What “DEATH MAGICK ABUNDANCE” means for you and how did you conceive it?
Death magick abundance refers to the cycle of life. Things die in order to grow; that’s Magick, and when growth happens, abundance is inevitable. This book is about death and life; it’s about New Orleans and the people who rebuilt it after Hurricane Katrina. The photographs I take reveal this.
DMA was a collaboration between myself and the people of New Orleans.
I’ve been intentional about how I participate in the community and I’ve made friends with people who simply invited me into their worlds. I became part of life here because these relationships are my foundation. I have an ethnographic approach to photographing people and I think it’s important, specifically for NOLA, that I’m documenting this really special time and place. I’m not sure it’ll ever be the same again and it’s important that this documentation exists.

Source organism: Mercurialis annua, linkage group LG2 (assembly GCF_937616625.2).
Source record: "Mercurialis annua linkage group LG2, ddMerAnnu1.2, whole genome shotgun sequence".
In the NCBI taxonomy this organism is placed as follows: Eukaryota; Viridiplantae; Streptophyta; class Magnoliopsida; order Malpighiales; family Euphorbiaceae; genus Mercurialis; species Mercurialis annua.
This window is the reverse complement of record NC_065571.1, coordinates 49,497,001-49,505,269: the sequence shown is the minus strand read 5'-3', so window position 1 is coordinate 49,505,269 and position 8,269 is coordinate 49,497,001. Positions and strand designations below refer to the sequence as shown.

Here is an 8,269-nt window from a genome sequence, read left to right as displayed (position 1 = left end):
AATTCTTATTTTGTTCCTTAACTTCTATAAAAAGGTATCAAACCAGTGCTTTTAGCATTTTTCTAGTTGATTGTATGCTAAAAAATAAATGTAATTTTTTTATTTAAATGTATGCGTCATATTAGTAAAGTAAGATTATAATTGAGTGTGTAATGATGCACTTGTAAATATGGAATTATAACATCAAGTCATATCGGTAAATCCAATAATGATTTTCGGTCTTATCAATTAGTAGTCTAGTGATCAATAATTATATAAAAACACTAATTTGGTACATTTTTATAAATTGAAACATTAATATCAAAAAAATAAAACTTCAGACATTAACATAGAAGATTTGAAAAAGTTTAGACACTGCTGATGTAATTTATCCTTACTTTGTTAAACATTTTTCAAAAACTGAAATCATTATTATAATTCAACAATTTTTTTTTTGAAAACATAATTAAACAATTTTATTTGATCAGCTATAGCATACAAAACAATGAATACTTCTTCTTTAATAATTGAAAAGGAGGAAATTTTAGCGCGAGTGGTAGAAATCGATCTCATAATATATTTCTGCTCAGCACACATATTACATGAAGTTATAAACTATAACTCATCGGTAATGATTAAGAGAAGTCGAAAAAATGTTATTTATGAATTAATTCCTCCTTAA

“DEATH MAGICK ABUNDANCE”, Where does the title of your book come from?
Death Magick Abundance comes from a tarot deck that I use pretty regularly.
What does New Orleans give to you and what do you think you are giving to it?